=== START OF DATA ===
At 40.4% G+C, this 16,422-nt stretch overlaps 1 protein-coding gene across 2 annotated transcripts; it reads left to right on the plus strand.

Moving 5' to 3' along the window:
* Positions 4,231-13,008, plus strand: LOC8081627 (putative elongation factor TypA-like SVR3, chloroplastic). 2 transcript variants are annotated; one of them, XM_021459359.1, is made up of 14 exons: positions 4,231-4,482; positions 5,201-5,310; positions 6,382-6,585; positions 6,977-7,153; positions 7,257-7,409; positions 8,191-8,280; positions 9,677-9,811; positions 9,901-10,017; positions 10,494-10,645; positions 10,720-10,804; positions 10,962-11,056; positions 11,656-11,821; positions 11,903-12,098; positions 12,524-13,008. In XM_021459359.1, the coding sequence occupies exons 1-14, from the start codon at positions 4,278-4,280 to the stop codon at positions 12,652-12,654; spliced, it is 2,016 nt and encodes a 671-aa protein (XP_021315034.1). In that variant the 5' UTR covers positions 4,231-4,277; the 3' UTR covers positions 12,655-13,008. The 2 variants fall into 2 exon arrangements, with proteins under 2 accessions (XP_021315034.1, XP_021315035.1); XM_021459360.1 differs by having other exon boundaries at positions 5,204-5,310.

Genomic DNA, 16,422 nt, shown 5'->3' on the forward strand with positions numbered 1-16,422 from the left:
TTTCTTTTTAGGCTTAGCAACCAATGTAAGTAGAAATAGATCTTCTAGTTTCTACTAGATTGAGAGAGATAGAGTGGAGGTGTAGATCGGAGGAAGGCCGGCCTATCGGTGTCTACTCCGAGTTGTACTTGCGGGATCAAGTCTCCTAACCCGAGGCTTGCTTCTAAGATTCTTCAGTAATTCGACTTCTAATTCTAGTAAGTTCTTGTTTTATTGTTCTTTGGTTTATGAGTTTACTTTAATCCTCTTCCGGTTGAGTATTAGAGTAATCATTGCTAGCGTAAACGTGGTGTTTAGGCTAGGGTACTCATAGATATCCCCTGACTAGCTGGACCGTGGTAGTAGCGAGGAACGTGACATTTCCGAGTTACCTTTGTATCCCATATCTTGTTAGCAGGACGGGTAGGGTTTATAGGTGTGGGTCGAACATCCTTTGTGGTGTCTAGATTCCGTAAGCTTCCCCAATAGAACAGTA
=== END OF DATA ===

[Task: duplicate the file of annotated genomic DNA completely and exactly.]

At 40.4% G+C, this 16,422-nt stretch overlaps 1 protein-coding gene across 2 annotated transcripts; it reads left to right on the plus strand.

Moving 5' to 3' along the window:
* Positions 4,231-13,008, plus strand: LOC8081627 (putative elongation factor TypA-like SVR3, chloroplastic). 2 transcript variants are annotated; one of them, XM_021459359.1, is made up of 14 exons: positions 4,231-4,482; positions 5,201-5,310; positions 6,382-6,585; positions 6,977-7,153; positions 7,257-7,409; positions 8,191-8,280; positions 9,677-9,811; positions 9,901-10,017; positions 10,494-10,645; positions 10,720-10,804; positions 10,962-11,056; positions 11,656-11,821; positions 11,903-12,098; positions 12,524-13,008. In XM_021459359.1, the coding sequence occupies exons 1-14, from the start codon at positions 4,278-4,280 to the stop codon at positions 12,652-12,654; spliced, it is 2,016 nt and encodes a 671-aa protein (XP_021315034.1). In that variant the 5' UTR covers positions 4,231-4,277; the 3' UTR covers positions 12,655-13,008. The 2 variants fall into 2 exon arrangements, with proteins under 2 accessions (XP_021315034.1, XP_021315035.1); XM_021459360.1 differs by having other exon boundaries at positions 5,204-5,310.

Genomic DNA, 16,422 nt, shown 5'->3' on the forward strand with positions numbered 1-16,422 from the left:
TTTCTTTTTAGGCTTAGCAACCAATGTAAGTAGAAATAGATCTTCTAGTTTCTACTAGATTGAGAGAGATAGAGTGGAGGTGTAGATCGGAGGAAGGCCGGCCTATCGGTGTCTACTCCGAGTTGTACTTGCGGGATCAAGTCTCCTAACCCGAGGCTTGCTTCTAAGATTCTTCAGTAATTCGACTTCTAATTCTAGTAAGTTCTTGTTTTATTGTTCTTTGGTTTATGAGTTTACTTTAATCCTCTTCCGGTTGAGTATTAGAGTAATCATTGCTAGCGTAAACGTGGTGTTTAGGCTAGGGTACTCATAGATATCCCCTGACTAGCTGGACCGTGGTAGTAGCGAGGAACGTGACATTTCCGAGTTACCTTTGTATCCCATATCTTGTTAGCAGGACGGGTAGGGTTTATAGGTGTGGGTCGAACATCCTTTGTGGTGTCTAGATTCCGTAAGCTTCCCCAATAGAACAGTA